Iran said on Sunday that it would bring an end to what it called Israel’s practice of “hit and run” strikes in Syria as an unconfirmed report said that at least 14 pro-Iran fighters from Iraq and Afghanistan were killed in overnight airstrikes in eastern Syria.
Tehran made the threat following a major Israeli assault last week in response to what Jerusalem said was a failed Iranian explosives attack on the Golan Heights.
Iranian Foreign Ministry spokesman Saeed Khateebzadeh told a press conference that “the Zionist regime is well aware that the era of hit and run is over and therefore they are very cautious.”
He also denied Israel’s longstanding claim that Tehran is establishing a permanent military presence in Syria, saying that Iran was in the country in an advisory capacity.
“Iran’s presence in Syria is advisory and naturally if anyone disrupts this advisory presence, our response will be a crushing one,” Khateebzadeh said, according to the Reuters news agency.
“I do not confirm the martyrdom of Iranian forces in Syria,” Khateebzadeh said.
The comments came as the the Syrian Observatory for Human Rights said a number of strikes overnight in Deir Ezzor province, on the border with Iraq, were likely carried out by Israeli war planes.
More than 10 strikes hit positions of Iran-backed militias outside the border town of Albu Kamal, according to the war monitor.
The attack killed eight Iraqi and six Afghan fighters, it said. It also destroyed two bases as well as several military vehicles, the Observatory added.
There was no confirmation of the strike from official sources or other news accounts. Questioned have been raised in the past about the accuracy of reports from the UK-based monitor, which is closely linked to the Syrian opposition. The group has been accused of inflating casualty numbers and inventing incidents.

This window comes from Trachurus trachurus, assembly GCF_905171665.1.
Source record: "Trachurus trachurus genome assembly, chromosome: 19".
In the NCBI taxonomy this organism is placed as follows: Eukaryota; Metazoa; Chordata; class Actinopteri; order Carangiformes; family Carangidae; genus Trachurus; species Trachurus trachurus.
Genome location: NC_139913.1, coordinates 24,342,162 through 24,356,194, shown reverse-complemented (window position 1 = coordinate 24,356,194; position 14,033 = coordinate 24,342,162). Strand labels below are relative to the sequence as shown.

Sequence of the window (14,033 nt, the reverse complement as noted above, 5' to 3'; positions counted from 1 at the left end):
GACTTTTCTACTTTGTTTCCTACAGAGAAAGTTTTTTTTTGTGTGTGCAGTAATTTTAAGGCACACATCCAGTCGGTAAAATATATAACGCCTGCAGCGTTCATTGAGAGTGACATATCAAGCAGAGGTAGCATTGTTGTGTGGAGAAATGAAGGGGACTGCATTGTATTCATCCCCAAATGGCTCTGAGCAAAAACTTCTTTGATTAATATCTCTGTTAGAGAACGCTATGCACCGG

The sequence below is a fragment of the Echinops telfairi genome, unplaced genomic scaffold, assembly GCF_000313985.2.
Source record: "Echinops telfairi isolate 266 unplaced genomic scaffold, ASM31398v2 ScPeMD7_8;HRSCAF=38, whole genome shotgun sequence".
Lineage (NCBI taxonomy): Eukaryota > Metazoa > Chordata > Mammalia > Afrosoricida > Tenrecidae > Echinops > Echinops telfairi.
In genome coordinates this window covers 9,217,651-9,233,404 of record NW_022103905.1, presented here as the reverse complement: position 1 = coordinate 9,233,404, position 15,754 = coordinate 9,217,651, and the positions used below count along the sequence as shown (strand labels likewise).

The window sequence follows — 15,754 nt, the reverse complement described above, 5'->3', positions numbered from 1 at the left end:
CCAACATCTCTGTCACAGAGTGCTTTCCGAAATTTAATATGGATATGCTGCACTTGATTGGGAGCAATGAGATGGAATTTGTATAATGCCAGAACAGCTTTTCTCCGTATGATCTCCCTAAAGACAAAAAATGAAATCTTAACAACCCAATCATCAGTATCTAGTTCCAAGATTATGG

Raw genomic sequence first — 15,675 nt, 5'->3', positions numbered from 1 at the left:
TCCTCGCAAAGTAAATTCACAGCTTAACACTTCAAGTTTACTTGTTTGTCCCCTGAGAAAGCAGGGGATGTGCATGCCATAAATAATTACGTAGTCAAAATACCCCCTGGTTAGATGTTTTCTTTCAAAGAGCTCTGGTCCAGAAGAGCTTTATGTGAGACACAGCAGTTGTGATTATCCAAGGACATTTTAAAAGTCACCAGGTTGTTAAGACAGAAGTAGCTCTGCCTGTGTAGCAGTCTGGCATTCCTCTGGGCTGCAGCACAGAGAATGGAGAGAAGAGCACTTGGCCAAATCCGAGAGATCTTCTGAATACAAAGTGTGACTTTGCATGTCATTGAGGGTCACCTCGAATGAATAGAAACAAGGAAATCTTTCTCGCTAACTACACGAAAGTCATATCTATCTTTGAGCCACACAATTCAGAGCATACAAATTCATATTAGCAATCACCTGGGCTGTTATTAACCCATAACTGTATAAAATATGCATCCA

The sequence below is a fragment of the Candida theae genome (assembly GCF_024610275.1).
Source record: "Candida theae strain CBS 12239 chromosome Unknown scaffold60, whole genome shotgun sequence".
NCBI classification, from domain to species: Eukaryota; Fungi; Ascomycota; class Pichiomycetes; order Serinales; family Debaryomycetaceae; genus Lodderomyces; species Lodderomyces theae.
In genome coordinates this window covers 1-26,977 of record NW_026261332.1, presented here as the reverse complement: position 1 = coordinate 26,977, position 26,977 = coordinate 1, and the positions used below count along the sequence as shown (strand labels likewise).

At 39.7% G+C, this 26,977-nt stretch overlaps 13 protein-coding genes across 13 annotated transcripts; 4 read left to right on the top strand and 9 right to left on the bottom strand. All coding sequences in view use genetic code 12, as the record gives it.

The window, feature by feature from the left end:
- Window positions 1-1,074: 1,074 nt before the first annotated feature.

There was no comment from the Israel Defense Forces. The IDF generally maintains a policy of ambiguity regarding its activities against Iran and its proxies in Syria, refusing to publicly acknowledge its actions.
Iran-backed fighters are heavily deployed in a stretch of territory between the Syrian towns of Albu Kamal and Mayadeen, both former strongholds of the Islamic State group.
On Wednesday, the IDF made a rare announcement of strikes against Iranian forces in Syria.
The military said it bombed “warehouses, command posts and military complexes, as well as batteries of surface-to-air missiles” in early morning retaliatory strikes following the discovery of mines planted near the Israel-Syria frontier. The military did not specify the location of the three sites, but they appeared to be military positions on the Syrian side of the Golan Heights.
On Thursday morning, the IDF also released aerial before-and-after photographs of two sites bombed in the strikes: a military complex used by Iran’s Islamic Revolutionary Guard Corps’ expeditionary Quds Force; and a command center of the Syrian military’s 7th Division, which Israel says cooperates widely with Iranian forces in Syria.
Syrian state media reported that three Syrian soldiers were killed in the strikes. All three appeared to serve in air defense batteries that were destroyed by the IDF after they fired on Israeli jets.
The Syrian Observatory for Human Rights said 10 people in total were killed in the Israeli strikes, some of them Iranian.
This could not be immediately confirmed and was not reported by other groups in Syria.
On Tuesday, IDF combat engineers disarmed three anti-personnel mines within Israeli territory, near the Syrian border, which the military believes were planted by Syrian nationals on behalf of Iran several weeks before.
Israel views a permanent Iranian military presence in Syria as an unacceptable threat, which it will take military action to prevent.
The IDF has launched hundreds of strikes in Syria since the start of the civil war in 2011 against moves by Iran to establish a permanent military presence in the country and efforts to transport advanced, game-changing weapons to terrorist groups in the region, principally Hezbollah.
Judah Ari Gross contributed to this report.